Is The Lock-Down In Mozambique Over?
Last week, President Nyusi spoke and said Mozambique is no longer under a state of emergency lock-down, but now under a Public Calamity Situation at a red alert level. No one had ever head of that before, nor knows what that means. However, government services are opening up, schools for some grade levels open October 1st, and churches, upon approval that conditions are being met, can start meeting again at 50% capacity. There was also a call for foreigners who work and live in Mozambique to return, however, boarders remain closed and there are no international flights into Mozambique. So basically, they say we can go back home but we have no way to get there. Until we can travel back, we are still stuck in the States. We live in interesting times.
According to the Mozambican government website, as of September 10, Mozambique has 4,832 confirmed COVID-19 cases and 31 deaths. A total of 2,857 individuals have recovered from the disease.
Small Groups Growing Despite Lock-down.
We have shared how during lock-down restrictions churches have been unable to meet. We quickly divided believers into small groups (meetings of up to 10 people were allowed in homes) and weekly lessons were distributed. This has been positive for the church in the city of Inhambane.
Recently, Ivanildo told me,”I am not ready to start meeting again in the church building, because several of the groups are just now starting to really grow. I am afraid when we start meeting again on Sundays, we will loose our momentum. We need this lock-down to continue until December.”
The growth in local leadership is a blessing than has come from “lock-down.” We have always taught and modeled that evangelism is the responsibility of every disciple. Under the restrictions, several of the disciples were now “forced” to take on greater leadership roles and have surprised themselves. We have had 3 new conversions in the last couple months – even without being able to meet as a “church.” When friends and neighbors learn that a group is meeting, several have come and ask to be a part of the group. The picture above is one group of students that recently started meeting in a park as no one was allowed to host it in their homes. The building still may be shut, but the Word of God is not.
Church In Guinjata Trying To Open Again
The church in Guinjata is trying hard to reopen. The government has put out a list of requirements and requires an inspection of the building to verify the appropriate safety protocols are being met before they will approve church services reopening. This is a picture of a thermometer that was donated by a church in Brazil that will help them take temperatures of all attendees. At a cost of over $100, it seemed an impossible amount for a poor small village church.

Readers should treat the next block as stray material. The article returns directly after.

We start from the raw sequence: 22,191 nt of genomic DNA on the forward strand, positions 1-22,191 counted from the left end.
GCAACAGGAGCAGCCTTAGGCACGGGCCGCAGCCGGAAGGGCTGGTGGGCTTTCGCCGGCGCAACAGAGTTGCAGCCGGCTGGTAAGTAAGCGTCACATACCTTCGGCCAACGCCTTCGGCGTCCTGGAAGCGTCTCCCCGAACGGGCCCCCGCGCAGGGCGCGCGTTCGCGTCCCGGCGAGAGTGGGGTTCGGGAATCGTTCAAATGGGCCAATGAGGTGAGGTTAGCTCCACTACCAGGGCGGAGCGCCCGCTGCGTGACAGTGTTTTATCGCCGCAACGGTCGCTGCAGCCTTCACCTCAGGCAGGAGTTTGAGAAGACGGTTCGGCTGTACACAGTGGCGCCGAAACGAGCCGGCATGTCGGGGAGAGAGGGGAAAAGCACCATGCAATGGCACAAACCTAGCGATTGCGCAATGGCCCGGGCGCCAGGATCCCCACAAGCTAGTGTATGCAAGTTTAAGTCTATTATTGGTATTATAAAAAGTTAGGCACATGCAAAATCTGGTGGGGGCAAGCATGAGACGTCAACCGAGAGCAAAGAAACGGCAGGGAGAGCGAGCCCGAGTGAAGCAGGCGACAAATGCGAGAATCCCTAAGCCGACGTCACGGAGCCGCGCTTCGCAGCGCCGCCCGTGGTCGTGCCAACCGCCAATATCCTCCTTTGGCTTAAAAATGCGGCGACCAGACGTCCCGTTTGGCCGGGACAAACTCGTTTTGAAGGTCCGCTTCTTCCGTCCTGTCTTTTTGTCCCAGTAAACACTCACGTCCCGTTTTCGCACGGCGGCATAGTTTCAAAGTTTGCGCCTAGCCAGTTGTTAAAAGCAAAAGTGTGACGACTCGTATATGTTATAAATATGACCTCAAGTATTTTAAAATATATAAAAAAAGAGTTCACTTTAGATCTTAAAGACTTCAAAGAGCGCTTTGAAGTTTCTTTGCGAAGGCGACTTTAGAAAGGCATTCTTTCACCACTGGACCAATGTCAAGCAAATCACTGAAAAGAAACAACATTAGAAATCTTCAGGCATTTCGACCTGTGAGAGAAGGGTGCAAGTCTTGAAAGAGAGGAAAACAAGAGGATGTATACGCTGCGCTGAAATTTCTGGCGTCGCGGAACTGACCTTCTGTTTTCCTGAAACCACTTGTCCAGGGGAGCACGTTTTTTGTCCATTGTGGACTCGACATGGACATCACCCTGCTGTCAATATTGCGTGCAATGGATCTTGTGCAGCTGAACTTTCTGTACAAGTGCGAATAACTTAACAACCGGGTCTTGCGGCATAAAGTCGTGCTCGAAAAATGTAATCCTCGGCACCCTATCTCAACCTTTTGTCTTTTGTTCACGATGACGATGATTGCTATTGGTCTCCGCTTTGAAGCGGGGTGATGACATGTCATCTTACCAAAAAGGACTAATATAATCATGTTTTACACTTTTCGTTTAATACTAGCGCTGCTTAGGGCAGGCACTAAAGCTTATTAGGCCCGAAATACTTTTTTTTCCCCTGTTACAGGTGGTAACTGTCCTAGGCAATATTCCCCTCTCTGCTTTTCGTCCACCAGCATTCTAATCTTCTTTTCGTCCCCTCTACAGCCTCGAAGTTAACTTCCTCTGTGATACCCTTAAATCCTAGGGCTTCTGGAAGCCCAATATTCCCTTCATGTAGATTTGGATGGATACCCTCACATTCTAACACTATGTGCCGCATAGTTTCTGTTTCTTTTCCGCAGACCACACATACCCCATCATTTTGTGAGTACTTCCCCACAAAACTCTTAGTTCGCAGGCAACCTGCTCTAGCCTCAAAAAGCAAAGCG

Other requirements include proper spacing and ventilation within the building (they may have to take the sides off the building), along with building disinfecting procedures before and after each service. They are even working to build a new toilet as the one they have won’t pass the inspection allowing them to open. But they are determined!
Loving Your Neighbor In Action
Recently, the disciples learned that the father and mother of a family in town drowned while fishing one night. They left 9 kids orphans, the oldest, a girl of 18 and youngest a set of twins. The disciples collected money, went and bought food, and took it to the family. Why? Because they said that is what being a Christian is all about.
Back in May, we started reaching out to another family who lives near me. Mira and Dimas were struggling to have enough food as well. My small group, with the help of the ECHO Project, started giving them a food packet each month. They started attending our small group, learning about Jesus and have now expressed a desire to be baptized. What is so exciting to me is to see the disciples not just being “hearers of the word.” but putting what they learn into practice. Praise God for the signs of spiritual growth among the local disciples.
The repatriation trip to the States was long. I wore a mask for about 41 hours straight. Yes, I would stretch out meal times or when I was drinking to have a bit of freedom, but I made it to Tulsa safely and excited to rejoin my wife after 4 months apart. I am now “settled” in Tulsa, but video conferencing with Ivanildo 3 or 4 times a week. I am still able to study and train him as we collaborate on lessons and the the work there. With the 7 hour time change between here and there, I joke that I have completed my days work by 8:30 or 9 AM. Actually, it just means my days start early.
Two weeks after arriving in the States, Lisa and I were able to take Jayden up to Chicago to begin his sophomore year. He decided to transfer up to Moody Bible Institute to help him prepare for mission work in Asia when he graduates. This is a picture of us in the Moody parking lot, just before we left him. He is doing well and really liking his courses.
A few days after our return to Tulsa, we were in the car again and headed down to Abilene to surprise Mariah. Michael Ranger had planned his marriage proposal and ask us to be part of the big event. Mariah had no idea that we were in Abilene, nor that he was going to propose that night. Big news is, she said YES! We are excited for them and they are looking at a wedding next Summer or Fall.
Additional family news is that we have moved Lisa’s mother into the house with us. She has been in a beautiful assisted living community but with all the COVID restrictions it had turned into months of isolation which wasn’t good overall for her health. We are happy to be able to give her the extra help she needs during this difficult time.
Thank you for your continued prayers and support of our ministry!
Scott, Lisa, Gabriel, Mariah, and Jayden Harris